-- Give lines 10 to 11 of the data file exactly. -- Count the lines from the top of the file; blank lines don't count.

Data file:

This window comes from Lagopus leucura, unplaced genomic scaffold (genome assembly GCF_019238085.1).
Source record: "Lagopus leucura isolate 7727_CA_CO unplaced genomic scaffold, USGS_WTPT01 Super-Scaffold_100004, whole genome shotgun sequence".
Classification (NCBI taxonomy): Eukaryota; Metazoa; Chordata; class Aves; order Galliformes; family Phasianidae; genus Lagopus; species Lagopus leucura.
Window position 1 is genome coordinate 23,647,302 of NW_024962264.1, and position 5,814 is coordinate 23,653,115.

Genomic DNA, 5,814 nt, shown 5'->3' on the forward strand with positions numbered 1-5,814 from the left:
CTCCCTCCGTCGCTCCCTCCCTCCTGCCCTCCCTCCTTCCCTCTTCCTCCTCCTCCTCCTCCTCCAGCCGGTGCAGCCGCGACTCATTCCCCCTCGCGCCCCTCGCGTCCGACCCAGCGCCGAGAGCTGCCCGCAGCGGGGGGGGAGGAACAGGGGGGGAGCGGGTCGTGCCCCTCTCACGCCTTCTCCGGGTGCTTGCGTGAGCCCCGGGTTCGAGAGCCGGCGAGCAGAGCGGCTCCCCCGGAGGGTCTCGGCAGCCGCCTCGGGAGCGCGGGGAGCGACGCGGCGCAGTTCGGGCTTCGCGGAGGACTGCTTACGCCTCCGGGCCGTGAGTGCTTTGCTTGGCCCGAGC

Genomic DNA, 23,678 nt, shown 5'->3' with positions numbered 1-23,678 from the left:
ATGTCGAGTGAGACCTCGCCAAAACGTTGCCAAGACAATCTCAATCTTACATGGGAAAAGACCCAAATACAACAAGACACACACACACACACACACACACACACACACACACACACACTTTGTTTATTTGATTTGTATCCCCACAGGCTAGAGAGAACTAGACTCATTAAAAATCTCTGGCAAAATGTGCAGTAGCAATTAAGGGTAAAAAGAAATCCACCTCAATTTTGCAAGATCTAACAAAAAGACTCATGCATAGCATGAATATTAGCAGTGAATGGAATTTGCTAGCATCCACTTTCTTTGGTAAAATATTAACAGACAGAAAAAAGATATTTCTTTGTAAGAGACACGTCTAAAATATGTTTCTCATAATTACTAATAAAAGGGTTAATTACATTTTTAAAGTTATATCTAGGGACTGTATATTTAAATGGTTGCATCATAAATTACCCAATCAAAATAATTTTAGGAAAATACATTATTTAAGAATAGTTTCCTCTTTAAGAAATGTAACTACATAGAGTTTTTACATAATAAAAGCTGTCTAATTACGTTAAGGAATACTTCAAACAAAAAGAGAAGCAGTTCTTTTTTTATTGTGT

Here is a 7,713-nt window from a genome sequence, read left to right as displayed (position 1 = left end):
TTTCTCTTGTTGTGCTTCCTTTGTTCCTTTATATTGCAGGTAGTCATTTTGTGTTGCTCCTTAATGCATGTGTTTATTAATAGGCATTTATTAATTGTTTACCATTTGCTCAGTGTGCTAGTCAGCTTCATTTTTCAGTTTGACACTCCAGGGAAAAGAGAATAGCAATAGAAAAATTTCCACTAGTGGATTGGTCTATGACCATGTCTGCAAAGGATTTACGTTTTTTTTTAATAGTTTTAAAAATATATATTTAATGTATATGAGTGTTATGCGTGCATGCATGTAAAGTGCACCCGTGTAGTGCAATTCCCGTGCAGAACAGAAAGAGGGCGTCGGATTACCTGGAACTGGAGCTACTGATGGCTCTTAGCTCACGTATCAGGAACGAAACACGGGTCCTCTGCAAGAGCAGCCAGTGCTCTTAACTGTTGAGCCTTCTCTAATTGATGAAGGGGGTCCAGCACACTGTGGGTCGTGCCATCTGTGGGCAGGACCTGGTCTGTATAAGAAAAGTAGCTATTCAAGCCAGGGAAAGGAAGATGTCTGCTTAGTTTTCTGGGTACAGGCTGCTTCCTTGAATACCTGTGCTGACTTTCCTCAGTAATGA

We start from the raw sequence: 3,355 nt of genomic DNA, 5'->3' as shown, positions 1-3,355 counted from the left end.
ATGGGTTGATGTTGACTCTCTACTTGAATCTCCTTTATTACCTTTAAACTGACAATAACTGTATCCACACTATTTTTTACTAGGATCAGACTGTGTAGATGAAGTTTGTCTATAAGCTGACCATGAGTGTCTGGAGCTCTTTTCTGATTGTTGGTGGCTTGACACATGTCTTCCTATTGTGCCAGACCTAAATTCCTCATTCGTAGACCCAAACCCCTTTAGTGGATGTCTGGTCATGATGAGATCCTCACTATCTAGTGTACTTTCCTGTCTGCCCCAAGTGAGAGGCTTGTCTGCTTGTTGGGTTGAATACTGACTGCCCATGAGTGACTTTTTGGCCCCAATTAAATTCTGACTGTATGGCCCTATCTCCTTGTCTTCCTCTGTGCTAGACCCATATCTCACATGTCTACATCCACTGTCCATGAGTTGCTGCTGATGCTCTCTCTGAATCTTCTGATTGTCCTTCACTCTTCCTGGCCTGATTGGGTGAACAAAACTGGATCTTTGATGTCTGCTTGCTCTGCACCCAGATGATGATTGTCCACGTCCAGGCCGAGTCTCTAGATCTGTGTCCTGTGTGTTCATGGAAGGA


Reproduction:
TTTCTCTTGTTGTGCTTCCTTTGTTCCTTTATATTGCAGGTAGTCATTTTGTGTTGCTCCTTAATGCATGTGTTTATTAATAGGCATTTATTAATTGTTTACCATTTGCTCAGTGTGCTAGTCAGCTTCATTTTTCAGTTTGACACTCCAGGGAAAAGAGAATAGCAATAGAAAAATTTCCACTAGTGGATTGGTCTATGACCATGTCTGCAAAGGATTTACGTTTTTTTTTAATAGTTTTAAAAATATATATTTAATGTATATGAGTGTTATGCGTGCATGCATGTAAAGTGCACCCGTGTAGTGCAATTCCCGTGCAGAACAGAAAGAGGGCGTCGGATTACCTGGAACTGGAGCTACTGATGGCTCTTAGCTCACGTATCAGGAACGAAACACGGGTCCTCTGCAAGAGCAGCCAGTGCTCTTAACTGTTGAGCCTTCTCTAATTGATGAAGGGGGTCCAGCACACTGTGGGTCGTGCCATCTGTGGGCAGGACCTGGTCTGTATAAGAAAAGTAGCTATTCAAGCCAGGGAAAGGAAGATGTCTGCTTAGTTTTCTGGGTACAGGCTGCTTCCTTGAATACCTGTGCTGACTTTCCTCAGTAATGA

We start from the raw sequence: 3,355 nt of genomic DNA, 5'->3' as shown, positions 1-3,355 counted from the left end.